So now, sitting as the dog calmed down a bit on her lap due to her embrace (she trembled every now and then, as when there are fireworks), she thought of him as she watched Orion disintegrating into the darker night sky, aware of the impossibility of it all and yet smiling, tapping her dog’s head softly as she heard the sirens, sounding in the distance.


Image of Andrea Ferrari-Kristeller

Andrea Ferrari Kristeller is an Argentinean teacher, writer and naturalist. She loves her teaching practice and the rainforest. Some of her poems have been published by The Avocet, The Dawntreader, Erbacce, ASEI Arts II anthology, “Flight of a Feather” anthology, Poetry Undressed, Braided Way, Poppy Road Review, The Heimat Review, SweetSmell, LastStanza and Seaside Gothic. She participated in the Tupelo Press 30×30 challenge in July 2023. Her nouvelle “The Land without You” was given an Honourable mention at Writers of the Future contest (2018) and published by Edunam in Oct. 2023. “The Ghost at the Whites’ Hotél” was published in the anthology Haus, by CultureCult Press (2022); “Her turning into a forest” by the magazine Globally Rooted (2023), and “The Ocelot” by Commuter Lit (2023).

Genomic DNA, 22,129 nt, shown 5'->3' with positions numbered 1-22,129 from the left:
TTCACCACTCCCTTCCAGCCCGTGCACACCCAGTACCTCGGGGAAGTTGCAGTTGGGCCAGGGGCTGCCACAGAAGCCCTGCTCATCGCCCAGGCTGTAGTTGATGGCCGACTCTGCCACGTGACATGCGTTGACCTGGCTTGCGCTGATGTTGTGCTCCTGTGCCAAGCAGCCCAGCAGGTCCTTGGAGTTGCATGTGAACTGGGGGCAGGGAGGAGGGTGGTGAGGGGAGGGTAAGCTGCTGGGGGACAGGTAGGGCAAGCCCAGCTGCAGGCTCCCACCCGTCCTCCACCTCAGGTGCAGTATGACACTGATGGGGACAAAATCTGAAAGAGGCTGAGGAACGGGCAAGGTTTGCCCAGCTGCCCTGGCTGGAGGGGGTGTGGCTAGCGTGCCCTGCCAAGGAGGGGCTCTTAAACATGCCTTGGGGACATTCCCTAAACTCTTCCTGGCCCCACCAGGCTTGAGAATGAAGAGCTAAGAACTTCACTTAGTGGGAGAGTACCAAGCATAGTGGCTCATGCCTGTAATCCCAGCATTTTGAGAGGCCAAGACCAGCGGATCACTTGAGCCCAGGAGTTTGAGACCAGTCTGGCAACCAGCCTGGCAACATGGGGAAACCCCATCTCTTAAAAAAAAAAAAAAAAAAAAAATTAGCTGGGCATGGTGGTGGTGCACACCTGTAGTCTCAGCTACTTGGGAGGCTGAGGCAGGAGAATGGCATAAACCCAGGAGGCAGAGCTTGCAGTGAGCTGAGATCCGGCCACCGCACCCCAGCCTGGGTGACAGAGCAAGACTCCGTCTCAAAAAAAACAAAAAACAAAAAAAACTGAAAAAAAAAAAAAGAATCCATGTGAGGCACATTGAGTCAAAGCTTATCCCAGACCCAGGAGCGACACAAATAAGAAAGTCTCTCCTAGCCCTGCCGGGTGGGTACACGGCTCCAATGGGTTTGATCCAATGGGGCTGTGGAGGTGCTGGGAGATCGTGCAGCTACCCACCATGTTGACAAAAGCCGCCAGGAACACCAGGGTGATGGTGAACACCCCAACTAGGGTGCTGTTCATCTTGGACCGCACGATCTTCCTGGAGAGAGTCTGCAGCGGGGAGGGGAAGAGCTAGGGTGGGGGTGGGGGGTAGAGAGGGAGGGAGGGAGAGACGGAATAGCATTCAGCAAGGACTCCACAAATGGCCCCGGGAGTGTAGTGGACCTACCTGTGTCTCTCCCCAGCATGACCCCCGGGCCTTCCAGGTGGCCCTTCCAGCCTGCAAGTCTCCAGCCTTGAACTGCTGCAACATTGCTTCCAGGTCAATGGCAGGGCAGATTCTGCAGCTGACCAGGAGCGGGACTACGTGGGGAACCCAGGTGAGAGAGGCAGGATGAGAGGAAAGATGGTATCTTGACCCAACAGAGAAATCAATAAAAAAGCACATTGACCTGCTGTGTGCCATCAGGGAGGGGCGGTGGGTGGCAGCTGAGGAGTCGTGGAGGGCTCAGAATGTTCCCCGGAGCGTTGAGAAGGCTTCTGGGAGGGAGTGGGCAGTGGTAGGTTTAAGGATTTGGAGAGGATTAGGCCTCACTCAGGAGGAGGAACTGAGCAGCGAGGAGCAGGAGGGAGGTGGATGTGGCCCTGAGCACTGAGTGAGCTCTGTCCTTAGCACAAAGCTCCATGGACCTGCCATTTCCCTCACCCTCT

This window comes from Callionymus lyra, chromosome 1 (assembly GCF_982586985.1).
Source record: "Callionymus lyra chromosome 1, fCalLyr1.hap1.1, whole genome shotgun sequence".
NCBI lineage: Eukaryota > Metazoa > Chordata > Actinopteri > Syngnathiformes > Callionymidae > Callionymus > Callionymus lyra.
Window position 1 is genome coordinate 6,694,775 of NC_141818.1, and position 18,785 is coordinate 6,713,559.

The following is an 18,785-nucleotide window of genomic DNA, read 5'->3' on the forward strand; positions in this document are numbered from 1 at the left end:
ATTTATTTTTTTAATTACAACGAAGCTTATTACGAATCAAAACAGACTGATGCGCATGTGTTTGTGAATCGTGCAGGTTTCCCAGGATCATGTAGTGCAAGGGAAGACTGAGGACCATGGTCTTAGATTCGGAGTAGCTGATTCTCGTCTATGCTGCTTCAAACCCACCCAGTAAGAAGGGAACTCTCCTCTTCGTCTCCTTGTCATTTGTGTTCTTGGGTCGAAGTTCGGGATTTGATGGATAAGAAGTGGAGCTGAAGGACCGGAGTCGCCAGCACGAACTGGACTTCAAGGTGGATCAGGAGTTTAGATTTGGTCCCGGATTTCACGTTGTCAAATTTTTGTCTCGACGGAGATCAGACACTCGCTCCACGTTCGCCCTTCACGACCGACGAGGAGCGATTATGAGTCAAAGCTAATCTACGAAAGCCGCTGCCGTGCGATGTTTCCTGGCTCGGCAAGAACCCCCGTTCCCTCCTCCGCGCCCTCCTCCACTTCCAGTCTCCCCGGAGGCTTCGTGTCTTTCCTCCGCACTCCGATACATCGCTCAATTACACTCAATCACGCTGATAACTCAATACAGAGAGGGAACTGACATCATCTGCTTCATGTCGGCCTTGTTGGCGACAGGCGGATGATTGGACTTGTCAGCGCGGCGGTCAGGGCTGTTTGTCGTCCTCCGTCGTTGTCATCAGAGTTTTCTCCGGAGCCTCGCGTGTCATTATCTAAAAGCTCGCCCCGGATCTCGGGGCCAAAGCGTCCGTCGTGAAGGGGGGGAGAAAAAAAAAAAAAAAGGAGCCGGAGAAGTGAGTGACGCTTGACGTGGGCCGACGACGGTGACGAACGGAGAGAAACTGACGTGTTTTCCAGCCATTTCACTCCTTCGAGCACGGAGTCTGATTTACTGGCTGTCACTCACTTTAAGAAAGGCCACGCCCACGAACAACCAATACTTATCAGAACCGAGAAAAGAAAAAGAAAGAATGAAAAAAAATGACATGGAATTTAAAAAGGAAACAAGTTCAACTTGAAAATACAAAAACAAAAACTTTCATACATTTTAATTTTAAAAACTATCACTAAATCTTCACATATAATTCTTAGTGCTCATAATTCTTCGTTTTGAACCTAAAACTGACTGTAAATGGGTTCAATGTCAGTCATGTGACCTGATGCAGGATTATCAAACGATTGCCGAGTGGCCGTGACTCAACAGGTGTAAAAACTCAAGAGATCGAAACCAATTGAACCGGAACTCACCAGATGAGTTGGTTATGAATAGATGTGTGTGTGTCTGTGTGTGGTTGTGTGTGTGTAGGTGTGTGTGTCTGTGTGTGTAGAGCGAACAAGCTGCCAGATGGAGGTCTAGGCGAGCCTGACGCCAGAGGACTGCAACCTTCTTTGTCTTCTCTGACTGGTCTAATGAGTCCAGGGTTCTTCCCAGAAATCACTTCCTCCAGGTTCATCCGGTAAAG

1. Intriguing and beautifully written but I got no sense of closure.

  2. Brilliantly written, Andrea.

  3. Thank you for your kind comments. As for closure, I preferred the ambiguous sirens of the ending to make the voice’s perception unreliable.